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Libya PM urges parliament to vote for new Cabinet

By AFP - Mar 09,2021 - Last updated at Mar 09,2021

SIRTE, Libya — Libya's prime minister-designate urged lawmakers on Monday to vote for his new unity government for the divided country, a crucial step towards December elections and stability after a decade of violence.

The oil-rich North African nation descended into chaos after leader Muammer Qadhafi was toppled and killed in a 2011 NATO-backed uprising, resulting in multiple forces vying for power.

A UN-supervised process aims to unite the country after an October ceasefire between forces loyal to two rival administrations, each backed by foreign powers, based in the east and west of the country.

The parliament began meeting Monday to discuss the government in the coastal city of Sirte, Qadhafi's hometown, halfway between Tripoli, where the UN-recognised government is based, and the east, seat of the rival administration.

A total of 132 members of the 188-strong House of Representatives gathered for the vote, with deputies questioning the composition of Prime minister-designate Abdul Hamid Dbeibah's Cabinet line-up.

Dbeibah was selected in February at UN-sponsored talks attended by a cross section of Libyans to steer the country toward the scheduled December 24 polls.

His interim government faces the daunting challenge of addressing the many grievances of Libyans, from a dire economic crisis and soaring unemployment to crippling inflation and wretched public services.

 

‘Difficult tasks’ 

 

Dbeibah, a billionaire businessman, submitted his 33-member government to parliament for approval last week, without publicly revealing any names.

If approved, it would replace the Tripoli-based Government of National Accord (GNA) headed by Fayez Al Sarraj, and a parallel eastern-based administration backed by strongman Khalifa Haftar.

An interim three-member presidency council, selected alongside Dbeibah last month, will head the new unity administration.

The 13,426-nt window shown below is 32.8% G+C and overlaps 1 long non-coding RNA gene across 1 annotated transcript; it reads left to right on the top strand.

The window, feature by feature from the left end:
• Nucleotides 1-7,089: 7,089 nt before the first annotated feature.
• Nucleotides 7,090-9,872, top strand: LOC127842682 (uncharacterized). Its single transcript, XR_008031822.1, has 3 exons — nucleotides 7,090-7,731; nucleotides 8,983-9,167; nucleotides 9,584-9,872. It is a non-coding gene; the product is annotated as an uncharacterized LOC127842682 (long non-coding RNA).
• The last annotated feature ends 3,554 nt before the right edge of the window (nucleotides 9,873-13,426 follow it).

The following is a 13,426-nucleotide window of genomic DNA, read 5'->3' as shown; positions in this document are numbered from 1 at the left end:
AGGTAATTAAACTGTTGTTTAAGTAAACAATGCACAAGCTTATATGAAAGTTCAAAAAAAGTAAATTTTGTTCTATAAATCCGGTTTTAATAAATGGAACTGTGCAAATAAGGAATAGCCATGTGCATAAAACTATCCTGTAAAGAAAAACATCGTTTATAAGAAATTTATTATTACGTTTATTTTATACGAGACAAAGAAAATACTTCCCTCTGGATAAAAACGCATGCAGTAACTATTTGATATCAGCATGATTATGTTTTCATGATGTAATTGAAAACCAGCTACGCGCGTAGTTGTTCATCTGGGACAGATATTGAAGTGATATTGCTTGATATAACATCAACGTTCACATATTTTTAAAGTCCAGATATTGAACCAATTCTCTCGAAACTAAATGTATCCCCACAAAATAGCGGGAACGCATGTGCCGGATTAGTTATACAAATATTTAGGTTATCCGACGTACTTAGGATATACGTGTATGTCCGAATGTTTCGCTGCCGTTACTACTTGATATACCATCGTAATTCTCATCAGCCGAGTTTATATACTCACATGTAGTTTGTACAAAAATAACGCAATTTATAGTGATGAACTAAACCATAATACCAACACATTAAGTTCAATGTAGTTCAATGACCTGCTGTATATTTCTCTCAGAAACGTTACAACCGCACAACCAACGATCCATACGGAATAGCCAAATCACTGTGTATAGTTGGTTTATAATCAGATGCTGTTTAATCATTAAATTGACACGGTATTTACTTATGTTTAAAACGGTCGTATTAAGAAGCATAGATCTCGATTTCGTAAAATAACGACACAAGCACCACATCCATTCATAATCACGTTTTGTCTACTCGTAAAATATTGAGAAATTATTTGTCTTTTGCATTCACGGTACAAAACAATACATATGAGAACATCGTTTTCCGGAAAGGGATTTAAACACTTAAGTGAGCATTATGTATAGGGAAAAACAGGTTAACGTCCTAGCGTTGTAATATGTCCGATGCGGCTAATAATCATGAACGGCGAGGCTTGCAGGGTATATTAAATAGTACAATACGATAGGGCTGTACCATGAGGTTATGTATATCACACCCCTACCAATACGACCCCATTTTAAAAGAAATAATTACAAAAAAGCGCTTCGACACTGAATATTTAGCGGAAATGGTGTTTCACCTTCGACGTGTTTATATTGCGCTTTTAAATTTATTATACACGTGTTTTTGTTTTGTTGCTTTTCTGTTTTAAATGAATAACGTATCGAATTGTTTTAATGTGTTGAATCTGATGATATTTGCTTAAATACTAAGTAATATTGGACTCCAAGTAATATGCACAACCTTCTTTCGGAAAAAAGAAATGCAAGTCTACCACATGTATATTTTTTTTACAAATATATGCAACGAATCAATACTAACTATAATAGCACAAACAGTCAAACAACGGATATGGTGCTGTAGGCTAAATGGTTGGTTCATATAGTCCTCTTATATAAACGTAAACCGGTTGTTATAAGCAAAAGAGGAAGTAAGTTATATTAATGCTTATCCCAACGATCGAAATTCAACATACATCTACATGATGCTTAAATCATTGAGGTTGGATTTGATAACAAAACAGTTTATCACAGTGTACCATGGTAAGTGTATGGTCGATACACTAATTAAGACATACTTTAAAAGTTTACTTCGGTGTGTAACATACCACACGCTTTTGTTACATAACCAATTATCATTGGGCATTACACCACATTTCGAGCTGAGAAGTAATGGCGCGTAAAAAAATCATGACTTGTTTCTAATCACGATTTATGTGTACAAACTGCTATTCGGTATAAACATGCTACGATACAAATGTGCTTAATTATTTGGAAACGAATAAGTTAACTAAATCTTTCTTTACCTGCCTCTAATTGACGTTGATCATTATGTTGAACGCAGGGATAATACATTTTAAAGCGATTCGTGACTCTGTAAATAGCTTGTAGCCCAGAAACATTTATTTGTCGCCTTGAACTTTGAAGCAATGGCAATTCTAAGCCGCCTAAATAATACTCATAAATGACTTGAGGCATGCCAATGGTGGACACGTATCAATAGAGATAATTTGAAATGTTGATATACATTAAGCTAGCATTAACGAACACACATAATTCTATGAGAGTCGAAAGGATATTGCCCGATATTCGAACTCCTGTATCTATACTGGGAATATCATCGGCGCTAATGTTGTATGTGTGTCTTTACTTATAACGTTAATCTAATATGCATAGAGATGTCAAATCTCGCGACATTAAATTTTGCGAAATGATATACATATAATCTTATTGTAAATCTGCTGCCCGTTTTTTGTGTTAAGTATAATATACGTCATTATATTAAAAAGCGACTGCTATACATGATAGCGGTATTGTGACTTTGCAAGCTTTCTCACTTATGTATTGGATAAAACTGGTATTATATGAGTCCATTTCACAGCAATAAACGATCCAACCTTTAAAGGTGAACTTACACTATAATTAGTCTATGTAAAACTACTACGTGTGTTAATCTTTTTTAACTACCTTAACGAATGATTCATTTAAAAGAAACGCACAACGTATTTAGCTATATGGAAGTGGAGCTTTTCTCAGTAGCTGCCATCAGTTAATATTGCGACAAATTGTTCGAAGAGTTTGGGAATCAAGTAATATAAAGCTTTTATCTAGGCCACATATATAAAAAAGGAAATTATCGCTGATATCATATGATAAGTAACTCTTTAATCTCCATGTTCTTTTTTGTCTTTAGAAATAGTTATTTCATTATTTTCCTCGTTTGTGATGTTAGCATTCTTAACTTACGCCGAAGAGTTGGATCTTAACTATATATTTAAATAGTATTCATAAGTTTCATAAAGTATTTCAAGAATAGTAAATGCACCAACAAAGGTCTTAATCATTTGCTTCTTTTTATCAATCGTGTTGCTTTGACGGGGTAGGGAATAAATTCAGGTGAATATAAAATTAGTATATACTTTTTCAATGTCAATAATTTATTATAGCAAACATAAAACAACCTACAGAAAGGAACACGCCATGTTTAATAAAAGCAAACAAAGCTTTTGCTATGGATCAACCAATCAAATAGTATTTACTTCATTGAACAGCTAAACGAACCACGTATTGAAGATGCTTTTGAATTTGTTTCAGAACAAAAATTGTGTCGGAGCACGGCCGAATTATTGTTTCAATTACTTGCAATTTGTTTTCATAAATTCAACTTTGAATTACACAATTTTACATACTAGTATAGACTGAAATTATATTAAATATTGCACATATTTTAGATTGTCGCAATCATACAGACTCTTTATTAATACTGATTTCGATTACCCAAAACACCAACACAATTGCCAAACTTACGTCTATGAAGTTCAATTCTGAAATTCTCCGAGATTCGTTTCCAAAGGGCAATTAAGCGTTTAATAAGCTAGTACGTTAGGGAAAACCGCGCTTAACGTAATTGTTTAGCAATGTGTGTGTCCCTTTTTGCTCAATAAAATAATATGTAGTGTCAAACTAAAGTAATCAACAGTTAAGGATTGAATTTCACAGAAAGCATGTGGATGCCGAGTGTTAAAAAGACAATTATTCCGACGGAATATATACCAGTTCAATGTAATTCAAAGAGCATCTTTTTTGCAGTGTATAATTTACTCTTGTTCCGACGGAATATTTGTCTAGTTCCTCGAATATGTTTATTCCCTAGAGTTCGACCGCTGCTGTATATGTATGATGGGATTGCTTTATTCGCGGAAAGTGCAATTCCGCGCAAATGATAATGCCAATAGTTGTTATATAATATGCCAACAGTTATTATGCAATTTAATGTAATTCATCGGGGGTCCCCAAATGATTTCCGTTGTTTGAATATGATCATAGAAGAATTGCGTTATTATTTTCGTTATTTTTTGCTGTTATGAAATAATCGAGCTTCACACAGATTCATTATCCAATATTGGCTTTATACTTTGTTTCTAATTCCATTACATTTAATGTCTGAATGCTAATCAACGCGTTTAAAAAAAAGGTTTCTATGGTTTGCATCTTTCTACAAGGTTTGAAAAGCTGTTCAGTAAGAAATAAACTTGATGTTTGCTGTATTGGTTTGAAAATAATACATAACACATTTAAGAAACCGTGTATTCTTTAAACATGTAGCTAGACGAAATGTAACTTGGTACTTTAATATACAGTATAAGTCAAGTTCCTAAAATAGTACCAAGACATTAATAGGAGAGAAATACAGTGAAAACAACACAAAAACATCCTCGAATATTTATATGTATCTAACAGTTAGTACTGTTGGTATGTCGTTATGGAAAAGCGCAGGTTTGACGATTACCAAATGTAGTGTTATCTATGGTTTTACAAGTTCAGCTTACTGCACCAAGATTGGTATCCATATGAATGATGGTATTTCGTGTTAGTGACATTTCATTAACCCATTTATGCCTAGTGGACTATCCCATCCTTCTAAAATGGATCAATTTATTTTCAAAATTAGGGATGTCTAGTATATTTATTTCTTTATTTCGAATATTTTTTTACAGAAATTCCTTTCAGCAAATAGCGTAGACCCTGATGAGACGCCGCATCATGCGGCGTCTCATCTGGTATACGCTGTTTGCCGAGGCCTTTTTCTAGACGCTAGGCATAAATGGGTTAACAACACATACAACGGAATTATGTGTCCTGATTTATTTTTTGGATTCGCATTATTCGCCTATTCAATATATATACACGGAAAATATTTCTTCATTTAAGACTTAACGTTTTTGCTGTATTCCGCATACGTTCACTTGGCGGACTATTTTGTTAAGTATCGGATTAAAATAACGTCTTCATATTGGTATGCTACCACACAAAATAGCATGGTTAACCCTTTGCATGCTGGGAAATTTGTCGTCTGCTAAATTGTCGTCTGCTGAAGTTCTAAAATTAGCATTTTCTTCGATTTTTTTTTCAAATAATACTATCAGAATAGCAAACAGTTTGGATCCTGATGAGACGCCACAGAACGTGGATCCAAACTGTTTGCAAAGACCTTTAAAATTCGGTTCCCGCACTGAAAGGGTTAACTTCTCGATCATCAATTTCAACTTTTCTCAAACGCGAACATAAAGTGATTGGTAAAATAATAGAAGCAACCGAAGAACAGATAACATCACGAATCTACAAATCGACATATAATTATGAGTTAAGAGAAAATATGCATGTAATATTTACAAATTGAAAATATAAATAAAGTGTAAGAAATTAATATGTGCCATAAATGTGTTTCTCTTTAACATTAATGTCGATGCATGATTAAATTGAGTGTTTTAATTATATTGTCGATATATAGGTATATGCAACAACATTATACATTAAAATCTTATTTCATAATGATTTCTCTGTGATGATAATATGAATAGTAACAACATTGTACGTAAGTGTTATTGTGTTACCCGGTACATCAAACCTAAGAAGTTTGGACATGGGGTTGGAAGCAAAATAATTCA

If deputies fail to endorse the government on Monday, a new vote must take place, and Dbeibah has until March 19 to win approval for his Cabinet.

In a televised speech ahead of the vote, Dbeibah urged lawmakers to vote to confirm the government.

“I call on deputies not to miss the chance to unify parliament with this meeting today... so as to allow the government to immediately accomplish the difficult tasks” ahead, he said.

But hurdles have emerged in the run-up to the vote, including allegations of vote-buying during the process to elect Dbeibah.

They centre on claims in a confidential report by UN experts that at least three participants were offered bribes of hundreds of thousands of dollars in November.

“Obstacles and difficulties have already emerged even before the vote of confidence,” said Khaled Al Montasser, a professor of international relations in Tripoli.

 

‘Climate of tension’ 

 

Libyan political analyst Mahmud Khalfallah said Dbeibah’s “political rivals have launched ferocious campaigns to defame him”, resulting in “a climate of tension”.

Libyans have also taken to social networks to decry the size of the proposed government.

Many have criticised Dbeibah’s decision to set up a Cabinet with 33 ministers and two deputy premiers, saying a government due to rule until just December does not need to be so big.

The Sarraj government has only 26 portfolios.

One deputy on Monday charged that “controversal” figures were among the Cabinet line-up.

Dbeibah has defended himself, saying he wanted to form a “balanced” government “representative of all the Libyan people” and its regions.

To reflect that, he said, seven key portfolios would be handed to figures from Libya’s three main provinces.

The foreign ministry would be allocated to the east, the ministries of economy, trade and justice to the west, and the defence, interior and finance portfolios to the south.

Dbeibah has also defended the “integrity” of the process leading to his election and demanded the publication of the report claiming corruption.

The report prepared by UN experts is to be submitted formally to the UN Security Council in mid-March, and some lawmakers asked for the vote of confidence to be delayed until then.

And Sirte, where parliament is meeting, is under the control of forces of military strongman Haftar, who include foreign combatants and mercenaries.

According to the UN, some 20,000 mercenaries and foreign fighters were still in Libya in early December, and a January 23 deadline for their withdrawal passed without any sign of them pulling them out.

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